Spanish – By Yoelí Ramírez:
Carlos Salinas de Gortari, Ernesto Zedillo, Vicente Fox, Felipe Calderón, and Enrique Peña Nieto are cornered and will continue to be so for months, perhaps years, by the government of President Andrés Manuel López Obrador.
The Supreme Court of Justice of the Nation (SCJN) declared that the Mexican president’s proposed referendum was constitutional after modifying the question that originally raised the possibility of investigating and bringing these five former presidents to trial.
President Lopez Obrador accuses them of alleged cases of privatization, indebtedness, crimes against humanity, diversion of resources, and corruption.
And who wouldn’t want to see an investigation and, if necessary, the punishment of former officials accused of corruption in a country so damaged by this scourge? However, in Mexico, there is still a pact of impunity woven by government after government.
The ruling party and opposition politicians, constitutionalists, and intellectuals were divided because the law envisages investigating and prosecuting former presidents, and whoever is found guilty of several crimes, including corruption, and it does not require spending millions on citizen referendums to do so. But so far, this has not been done.
The key to the debate is whether the president has overstepped the bounds of his office; whether he has not respected the independence of the powers by putting the court on the line; whether he is even prosecuting what many call a political vendetta against his predecessors and, in any case, whether he will play the political game to prosecute members of the PRI or the PAN, or any opposition movement, during next year’s elections, which will be the biggest in history or the presidential elections of 2024. The question is whether a process of dismantling the Mexican rule of law and institutional framework has begun under the disguise of participatory democracy.
Former President Vicente Fox himself criticized the court’s decision. He said on Twitter: “What an example for the judges all over the country. Now the president has really messed up!”
Que ejemplo para los Jueces de todo el pais.
Ahora si que la rego el presidente!!!
— Vicente Fox Quesada (@VicenteFoxQue) October 2, 2020
And indeed, if the Mexican Supreme Court did not say no to the referendum, now any former president or official could face the bench. The court set a precedent. The challenge is that justice does not continue to be selective and that it is not politicized, that the pact of impunity is broken in all powers and at all levels, that in truth, the Mexican judicial system has initiated a transition to combat corruption and impunity, which would strengthen the rule of law.
Odebrecht, the acid test
Lopez Obrador immediately has the litmus test with the Odebrecht case. In Latin American countries, it led to the dismissal of presidents and judicial maxi-processes that billed entire government cabinets, as well as businessmen. The Mexican state and politicians from various parties were identified in the international corruption scheme, but the files were buried in the well-oiled web of corruption and impunity.
Today, the plot thickens as the former Pemex head, Emilio Lozoya, has already caused a political earthquake but has not set foot in jail. Although he could be instrumental in the investigation and determine how the network, which allegedly includes former presidents, former government secretaries, and legislators, operated, nothing has happened so far in judicial terms, other than a series of leaks that did put the Mexican political class in the spotlight.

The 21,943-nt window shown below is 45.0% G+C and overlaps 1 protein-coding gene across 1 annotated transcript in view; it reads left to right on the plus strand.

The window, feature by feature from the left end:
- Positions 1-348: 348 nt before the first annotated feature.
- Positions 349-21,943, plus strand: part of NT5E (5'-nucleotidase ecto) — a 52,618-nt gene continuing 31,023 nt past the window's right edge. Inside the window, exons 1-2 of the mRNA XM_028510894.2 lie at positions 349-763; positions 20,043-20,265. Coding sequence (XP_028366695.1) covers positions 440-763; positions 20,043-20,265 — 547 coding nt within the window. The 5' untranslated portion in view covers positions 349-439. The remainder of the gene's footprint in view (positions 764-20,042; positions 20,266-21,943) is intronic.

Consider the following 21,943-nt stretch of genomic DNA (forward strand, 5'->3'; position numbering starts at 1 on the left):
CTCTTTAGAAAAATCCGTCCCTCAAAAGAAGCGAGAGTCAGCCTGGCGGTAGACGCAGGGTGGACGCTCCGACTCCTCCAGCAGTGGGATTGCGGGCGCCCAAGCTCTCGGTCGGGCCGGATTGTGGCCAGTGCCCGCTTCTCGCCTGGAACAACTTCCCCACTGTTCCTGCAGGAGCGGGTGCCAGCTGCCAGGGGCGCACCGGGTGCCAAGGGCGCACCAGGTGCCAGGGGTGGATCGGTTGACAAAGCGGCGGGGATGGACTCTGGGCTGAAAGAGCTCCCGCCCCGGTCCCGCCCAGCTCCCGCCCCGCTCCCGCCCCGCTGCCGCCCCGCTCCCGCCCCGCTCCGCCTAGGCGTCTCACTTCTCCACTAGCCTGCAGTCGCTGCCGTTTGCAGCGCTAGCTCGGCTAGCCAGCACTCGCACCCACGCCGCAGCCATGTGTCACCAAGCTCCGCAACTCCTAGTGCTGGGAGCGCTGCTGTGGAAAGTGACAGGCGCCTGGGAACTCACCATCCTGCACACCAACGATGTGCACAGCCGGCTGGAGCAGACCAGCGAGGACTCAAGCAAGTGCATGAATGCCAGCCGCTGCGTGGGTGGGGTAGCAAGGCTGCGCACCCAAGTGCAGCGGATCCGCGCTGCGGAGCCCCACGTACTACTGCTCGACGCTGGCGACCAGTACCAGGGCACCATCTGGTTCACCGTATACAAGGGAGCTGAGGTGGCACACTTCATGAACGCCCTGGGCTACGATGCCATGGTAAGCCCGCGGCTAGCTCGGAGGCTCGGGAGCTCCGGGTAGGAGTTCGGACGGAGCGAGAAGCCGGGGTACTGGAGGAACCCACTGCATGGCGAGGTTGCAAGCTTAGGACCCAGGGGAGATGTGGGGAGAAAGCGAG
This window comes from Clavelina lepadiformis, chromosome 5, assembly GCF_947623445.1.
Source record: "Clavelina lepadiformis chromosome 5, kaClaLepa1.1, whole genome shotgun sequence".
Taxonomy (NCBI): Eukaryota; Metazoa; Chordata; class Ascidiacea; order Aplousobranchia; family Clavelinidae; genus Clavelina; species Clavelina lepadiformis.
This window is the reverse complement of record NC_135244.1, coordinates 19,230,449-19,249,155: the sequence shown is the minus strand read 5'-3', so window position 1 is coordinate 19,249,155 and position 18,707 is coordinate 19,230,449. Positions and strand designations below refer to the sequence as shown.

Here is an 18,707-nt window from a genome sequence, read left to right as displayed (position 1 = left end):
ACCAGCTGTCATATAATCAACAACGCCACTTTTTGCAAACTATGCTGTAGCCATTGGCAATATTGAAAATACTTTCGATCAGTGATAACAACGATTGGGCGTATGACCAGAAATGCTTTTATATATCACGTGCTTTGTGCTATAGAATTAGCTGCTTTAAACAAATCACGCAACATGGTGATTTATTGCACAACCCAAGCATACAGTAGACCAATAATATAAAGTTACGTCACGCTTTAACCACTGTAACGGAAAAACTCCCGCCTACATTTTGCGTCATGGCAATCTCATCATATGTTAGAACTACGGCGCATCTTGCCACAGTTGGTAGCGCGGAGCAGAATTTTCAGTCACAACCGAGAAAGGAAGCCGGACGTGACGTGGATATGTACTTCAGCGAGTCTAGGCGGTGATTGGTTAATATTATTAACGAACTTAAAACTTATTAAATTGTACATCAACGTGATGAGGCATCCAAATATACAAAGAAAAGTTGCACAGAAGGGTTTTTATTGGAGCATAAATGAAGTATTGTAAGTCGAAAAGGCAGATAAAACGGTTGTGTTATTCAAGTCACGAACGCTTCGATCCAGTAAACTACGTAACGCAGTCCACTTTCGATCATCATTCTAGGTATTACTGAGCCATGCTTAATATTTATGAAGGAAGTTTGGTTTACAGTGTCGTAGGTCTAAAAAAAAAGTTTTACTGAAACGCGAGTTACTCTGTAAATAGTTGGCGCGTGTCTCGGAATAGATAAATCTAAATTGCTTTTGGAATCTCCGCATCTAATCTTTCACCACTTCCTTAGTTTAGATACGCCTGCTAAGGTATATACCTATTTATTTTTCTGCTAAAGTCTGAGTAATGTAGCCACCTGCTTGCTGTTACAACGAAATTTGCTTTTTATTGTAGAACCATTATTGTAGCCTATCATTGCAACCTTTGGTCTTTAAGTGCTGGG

Judicialization of politics
Sadly, we could see the flow of information from this judicial process and others no less serious, at the beginning of next year when the race to renew governorships and the Mexican legislative apparatus that today heavily favors President López Obrador begins.
Sadly, politics is being judicialized. And those who warn of this risk are right because the economic crisis, unemployment, the wave of violence and murder, the handling of the coronavirus pandemic that already leaves nearly 80,000 dead, and the social crisis could take votes away from the president’s party, MORENA, and that would be the perfect time to remind Mexicans that in the last presidential election they voted for change, for leaving behind that political class marked by serious crimes, including economic plundering and corruption.
The question approved by the court and that cannot be modified for any reason is: “Do you agree or not that pertinent actions should be taken with adherence to the constitutional and applicable law to start a process of clarifying political decisions taken by political actors in past years with the aim to ensure justice and rights of possible victims?”
Former presidents cornered in an election year
The Board of Directors of the Senate will receive the resolution of the SCJN on the request for a popular referendum and the question. Each chamber will debate the proposal and vote on it. Once the petition is approved, Congress will issue the call for the popular referendum through a decree, notify the National Electoral Institute, and order its publication in the Official Gazette.
The referendum will take place in 2021, I reiterate, in an electoral year. And from now until that date, at least, the former presidents are cornered. But most importantly, the Mexican State and the strength of its institutions are also being tested. Let’s hope that the discourse on the fight against corruption does not end up pulverizing the opposition, the counterweights, and democracy.
Yoelí Ramírez is a Mexican journalist with national and international experience. She is a news coordinator at Meganoticias TVC. She has contributed as a journalist, editorialist, and analyst at El Heraldo de México, Milenio TV, Excélsior television, Tv Azteca, France 24, and NTN24.